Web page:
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Christian Slater: 'Dirty John' character 'had a sadistic quality'

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Christian Slater: 'Dirty John' character 'had a sadistic quality'
Christian Slater plays Dan Broderick in "Dirty John" Season 2. File Photo by Jim Ruymen/UPI | License Photo

LOS ANGELES, June 2 (UPI) -- USA's true crime anthology Dirty John will return for a second season, depicting the tale of Betty Broderick, who was convicted of killing ex-husband Dan and his wife on Nov. 5, 1989. The series depicts their relationship leading up to the murder.

The Broderick trial was well-covered in the early '90s. Dirty John creator Alexandra Cunningham strove to offer new insight into what led to the crime.

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Christian Slater and Amanda Peet play Dan and Betty. Though playing the murder victim, Slater felt his character drove Betty to violence.

"There's torture and then there's emotional torture," Slater told UPI over Zoom on Wednesday. "[It's] hard to say which is worse. When you get into somebody's brain and start playing around in that area, it's an extraordinarily cruel thing to do."

The psychological abuse Slater described is now labeled gaslighting. It derives from the movie Gaslight, in which a husband drives his wife to question her own sanity.

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One example of gaslighting depicted in the series occured when Betty was suspicious Dan was having an affair with a receptionist at his law firm. Dan assured her he was not and she was wrong to think so.

Betty was correct, though. He did sleep with his receptionist. Peet believed making Betty doubt herself when she saw the signs of infidelity did more lasting damage than the infidelity itself.

"[Dirty John] showed you what it's like when you constantly say, 'I smell smoke, I smell smoke,' and someone constantly says, 'There's no fire, there's no fire. You're paranoid, you're crazy,'" Peet said.

Slater felt that Dan was a sadist, and derived pleasure from tormenting his wife.

"He kind of got off on treating her the way that he did," Slater said. "There was a sadistic quality to Dan."

Sadistic men are a recurring theme in Dirty John. Season 1's story depicted the true crime of con artist John Meehan, who ensnared Debra Newell into a marriage under false pretenses. Connie Britton and Eric Bana starred in the first season, and Britton remains an executive producer on Season 2.

Slater said Dan's success only made him more sadistic. Having struggled through Cornell Medical School and his hospital rotations, Dan decided to parlay his training into a medical malpractice law practice. He went to Harvard to earn his law degree.

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In his research, Slater believed Dan wanted to erase his past, and would stop at nothing to control his present.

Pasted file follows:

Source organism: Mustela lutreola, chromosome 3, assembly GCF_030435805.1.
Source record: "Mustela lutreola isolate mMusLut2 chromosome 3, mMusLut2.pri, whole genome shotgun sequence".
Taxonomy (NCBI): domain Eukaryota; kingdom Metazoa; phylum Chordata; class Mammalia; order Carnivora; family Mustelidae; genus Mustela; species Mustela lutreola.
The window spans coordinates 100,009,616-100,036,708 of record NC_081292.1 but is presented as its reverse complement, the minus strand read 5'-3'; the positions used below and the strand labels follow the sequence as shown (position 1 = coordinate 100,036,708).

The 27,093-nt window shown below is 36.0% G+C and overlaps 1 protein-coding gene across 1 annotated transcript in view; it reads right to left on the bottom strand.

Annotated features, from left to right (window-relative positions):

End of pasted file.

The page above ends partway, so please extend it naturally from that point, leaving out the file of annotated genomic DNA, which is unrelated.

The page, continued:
"There was an element of his ego and arrogance that he wanted to destroy those memories and that time, as if it had never really existed," Slater said.

Through Dan's schooling, the Brodericks could barely make ends meet. Though Dan eventually built a successful law practice, Slater believes his character resented their struggle and took it out on Betty.

"I think he hated the fact that he had to struggle so much with her when they were younger that he just never wanted to think about that again," Slater said.

Slater believes elements of Dan's sadism appear even in presumably humorous moments. In the second hour of Dirty John Season 2, while Betty is pregnant, she lies on her back on the floor. She needs Dan's help to get up, but Dan doesn't help. They both laugh it off.

"That was the first moment where I started to think, 'Boy, this is really a sadistic moment,'" Slater said. "This guy had that thread running through him."

Dan is not happy when Betty shares details of their past with his clients and partners. In a later episode, he chastises her for telling people that they've come a long way from being on food stamps.

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Peet understood the pressure Betty felt to live up to the image Dan wanted to present to the public. She believed that pressure contributed to Betty's breakdown and violence.

"I think Alexandra wanted to show the ways in which their attachment to those very superficial things was part of what led to their downfall -- for both of them, not just Dan," Peet said.

Dan's superficial obsessions extended to his wardrobe. He wore suits with a rose in his lapel to convey a sharp image. Slater could see a sinister side of that, as Dan kept up his persona at home with Betty too.

"Dan was a performer," Slater said. "He, in a way, was wearing a costume most of the time."

Peet compared The Betty Broderick story to Revolutionary Road or the stories of John Cheever. The film was set in the '50s, and Cheever's short-story collection was published in 1978. Both the film and many of the stories deal with suburban families who appear happy.

"You peel back the curtain and it's like hell on Earth," Peet said.

The Betty Broderick Story spans the '60s to the '80s. Peet felt social pressures drove Betty to violence because she had no outlet to express her struggles. In the series, Betty attempts to take Dan to marriage counseling, but Betty is not able to seek regular therapy.

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"Alexandra was really interested in really looking closely at the discrepancies between the way things appeared and the way things really were," Peet said.

Dirty John: The Betty Broderick Story premieres Tuesday at 9 p.m. EDT on USA.

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